Bioactivity, Foeniculum vulgare, GC-MS, Ocimum basilicum, Heterotermes indicola.

DOI: http://dx.doi.org/10.17582/journal.pjz/2017.49.6.2193.2199

* Corresponding author: misswaqar@yahoo.com

0030-9923/2017/0006-2193 $ 9.00/0

Copyright 2017 Zoological Society of Pakistan



Introduction

 

Termites are abundant in tropical region and are very devastating to wood (Harris, 1971; Ajayi et al., 2012). Heterotermes spp. are structure-infesting termites that account for a significant proportion of damage wherever they occur and are confined to their respective climatic zones by the limits of soil moisture and temperature (Emerson, 1971; Saljoqi et al., 2012).

With the increasing spread of termite infestation, there is an increased need to find out human and environment safe treatments (Meepagala et al., 2006). Many attempts have been made in the field and in the laboratory to exploit the termite activity by plant extracts. Some plant species have been used in the past to explore its anti- termite activity (Adams et al., 1988). There is a growing interest in natural toxic substances from plants (Chang et al., 2001; Elango et al., 2012). Secondary metabolites like alkaloids, chromenes, coumarins and terpenoids, especially monoterpenoids are produced by the plants for their defense mechanism. These secondary metabolites have been evaluated for their domestic pests controlling properties. Attention towards oils was renewed in the 1990s with increasing expression of their fumigant and contact insecticidal activities for an extensive array of insects (Isman, 2000; Koul et al., 2008).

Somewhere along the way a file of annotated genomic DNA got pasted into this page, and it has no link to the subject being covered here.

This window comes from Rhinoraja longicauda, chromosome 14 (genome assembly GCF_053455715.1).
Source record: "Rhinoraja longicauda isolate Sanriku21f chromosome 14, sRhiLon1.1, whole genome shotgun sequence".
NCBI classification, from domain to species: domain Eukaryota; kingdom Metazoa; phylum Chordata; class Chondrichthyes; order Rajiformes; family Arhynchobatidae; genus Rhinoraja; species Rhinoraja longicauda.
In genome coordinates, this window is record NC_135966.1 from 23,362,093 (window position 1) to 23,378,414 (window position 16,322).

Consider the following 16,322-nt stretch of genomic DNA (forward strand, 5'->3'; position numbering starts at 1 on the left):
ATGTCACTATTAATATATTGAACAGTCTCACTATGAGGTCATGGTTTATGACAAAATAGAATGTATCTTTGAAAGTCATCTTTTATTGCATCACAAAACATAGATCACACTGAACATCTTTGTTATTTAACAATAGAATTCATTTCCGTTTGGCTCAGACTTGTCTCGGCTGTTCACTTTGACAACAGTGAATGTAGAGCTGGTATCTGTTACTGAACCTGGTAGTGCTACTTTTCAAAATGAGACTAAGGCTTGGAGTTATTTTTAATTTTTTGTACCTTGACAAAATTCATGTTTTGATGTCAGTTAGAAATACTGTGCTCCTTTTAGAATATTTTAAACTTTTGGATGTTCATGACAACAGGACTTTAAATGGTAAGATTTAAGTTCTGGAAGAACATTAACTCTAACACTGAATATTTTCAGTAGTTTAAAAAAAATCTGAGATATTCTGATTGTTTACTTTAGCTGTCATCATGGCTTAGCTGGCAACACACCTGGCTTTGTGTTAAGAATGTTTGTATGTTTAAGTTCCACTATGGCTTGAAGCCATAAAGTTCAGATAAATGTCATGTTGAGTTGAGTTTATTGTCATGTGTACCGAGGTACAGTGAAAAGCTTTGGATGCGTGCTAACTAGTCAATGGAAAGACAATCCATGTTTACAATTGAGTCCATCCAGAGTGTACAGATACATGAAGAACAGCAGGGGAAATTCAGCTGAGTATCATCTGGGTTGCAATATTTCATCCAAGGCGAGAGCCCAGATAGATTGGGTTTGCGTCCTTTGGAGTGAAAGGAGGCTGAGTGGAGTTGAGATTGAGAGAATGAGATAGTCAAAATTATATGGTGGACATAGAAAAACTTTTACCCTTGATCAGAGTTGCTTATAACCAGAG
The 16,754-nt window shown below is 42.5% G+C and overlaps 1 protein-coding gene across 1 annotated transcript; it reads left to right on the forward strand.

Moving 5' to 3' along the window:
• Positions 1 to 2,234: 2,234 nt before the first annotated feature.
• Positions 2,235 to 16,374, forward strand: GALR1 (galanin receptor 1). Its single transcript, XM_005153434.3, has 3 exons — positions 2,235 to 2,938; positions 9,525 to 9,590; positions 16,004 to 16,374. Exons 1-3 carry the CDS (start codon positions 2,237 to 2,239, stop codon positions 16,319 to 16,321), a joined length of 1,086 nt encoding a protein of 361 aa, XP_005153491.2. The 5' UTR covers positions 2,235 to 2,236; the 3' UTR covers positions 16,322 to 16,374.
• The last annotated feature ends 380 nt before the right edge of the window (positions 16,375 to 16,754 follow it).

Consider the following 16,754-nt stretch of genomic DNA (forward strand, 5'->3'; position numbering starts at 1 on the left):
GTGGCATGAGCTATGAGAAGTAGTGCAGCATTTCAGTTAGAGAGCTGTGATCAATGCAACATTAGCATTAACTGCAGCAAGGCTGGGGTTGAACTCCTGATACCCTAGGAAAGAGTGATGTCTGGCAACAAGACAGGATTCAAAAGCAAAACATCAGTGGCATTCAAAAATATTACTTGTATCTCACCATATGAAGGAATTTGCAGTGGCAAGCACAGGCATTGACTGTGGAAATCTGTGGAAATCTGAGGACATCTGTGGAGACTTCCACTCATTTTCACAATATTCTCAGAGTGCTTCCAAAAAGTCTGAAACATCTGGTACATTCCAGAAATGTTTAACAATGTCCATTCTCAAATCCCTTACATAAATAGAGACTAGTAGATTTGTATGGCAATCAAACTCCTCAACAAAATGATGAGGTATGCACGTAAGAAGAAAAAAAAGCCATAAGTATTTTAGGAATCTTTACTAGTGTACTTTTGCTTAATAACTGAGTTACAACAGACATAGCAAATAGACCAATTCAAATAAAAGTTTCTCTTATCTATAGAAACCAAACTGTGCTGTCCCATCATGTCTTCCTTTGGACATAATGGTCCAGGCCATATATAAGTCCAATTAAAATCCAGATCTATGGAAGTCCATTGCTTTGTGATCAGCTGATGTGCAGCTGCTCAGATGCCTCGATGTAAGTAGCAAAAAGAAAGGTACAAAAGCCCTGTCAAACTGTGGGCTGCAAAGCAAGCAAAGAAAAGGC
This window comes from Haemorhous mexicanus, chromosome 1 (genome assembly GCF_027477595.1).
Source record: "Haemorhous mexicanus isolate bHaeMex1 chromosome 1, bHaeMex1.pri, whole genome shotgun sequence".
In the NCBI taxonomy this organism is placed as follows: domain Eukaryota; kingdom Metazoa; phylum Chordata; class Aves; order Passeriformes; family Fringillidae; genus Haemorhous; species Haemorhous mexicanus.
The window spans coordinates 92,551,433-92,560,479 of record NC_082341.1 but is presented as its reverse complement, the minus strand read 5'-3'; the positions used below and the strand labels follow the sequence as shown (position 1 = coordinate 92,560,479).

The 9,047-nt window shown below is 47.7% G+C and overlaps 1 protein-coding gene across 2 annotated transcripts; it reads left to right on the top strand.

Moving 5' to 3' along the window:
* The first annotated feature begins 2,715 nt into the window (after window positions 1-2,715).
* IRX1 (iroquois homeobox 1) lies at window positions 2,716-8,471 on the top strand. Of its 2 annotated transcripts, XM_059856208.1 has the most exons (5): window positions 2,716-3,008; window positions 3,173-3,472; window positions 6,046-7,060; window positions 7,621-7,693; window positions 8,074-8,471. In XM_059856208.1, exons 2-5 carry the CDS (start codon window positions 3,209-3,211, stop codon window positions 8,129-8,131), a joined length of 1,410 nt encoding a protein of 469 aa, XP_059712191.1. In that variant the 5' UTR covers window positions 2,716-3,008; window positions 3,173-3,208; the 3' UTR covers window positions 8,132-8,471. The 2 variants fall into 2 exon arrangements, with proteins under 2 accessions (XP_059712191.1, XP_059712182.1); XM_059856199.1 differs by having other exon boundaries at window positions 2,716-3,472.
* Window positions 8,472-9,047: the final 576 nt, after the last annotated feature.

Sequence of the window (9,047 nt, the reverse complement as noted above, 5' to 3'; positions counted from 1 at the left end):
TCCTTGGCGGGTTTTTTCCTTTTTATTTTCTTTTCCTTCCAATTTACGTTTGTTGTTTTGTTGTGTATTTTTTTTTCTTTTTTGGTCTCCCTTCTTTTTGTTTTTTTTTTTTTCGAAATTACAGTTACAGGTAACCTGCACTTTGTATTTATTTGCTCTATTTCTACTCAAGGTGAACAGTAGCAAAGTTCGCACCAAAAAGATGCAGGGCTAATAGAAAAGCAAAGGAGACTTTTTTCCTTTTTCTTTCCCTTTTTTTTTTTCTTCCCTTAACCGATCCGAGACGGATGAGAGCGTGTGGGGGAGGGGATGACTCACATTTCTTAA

The harmful effects of phytochemicals against insects are manifested in numerous ways like inhibition of calling behavior (Khan and Saxena, 1986; Ahmed et al., 2011), delayed growth (Breuer and Schmidt, 1995; Ahmed et al., 2011), toxicity (Hiremath et al., 1997; Ahmed et al., 2011), avoidance of oviposition (Zhao et al., 1998; Ahmed et al., 2011), suppression in feeding (Wheeler and Isman, 2001; Ahmed et al., 2011) and drop of fertility (Muthukrishnan and Pushpalatha, 2001; Ahmed et al., 2011).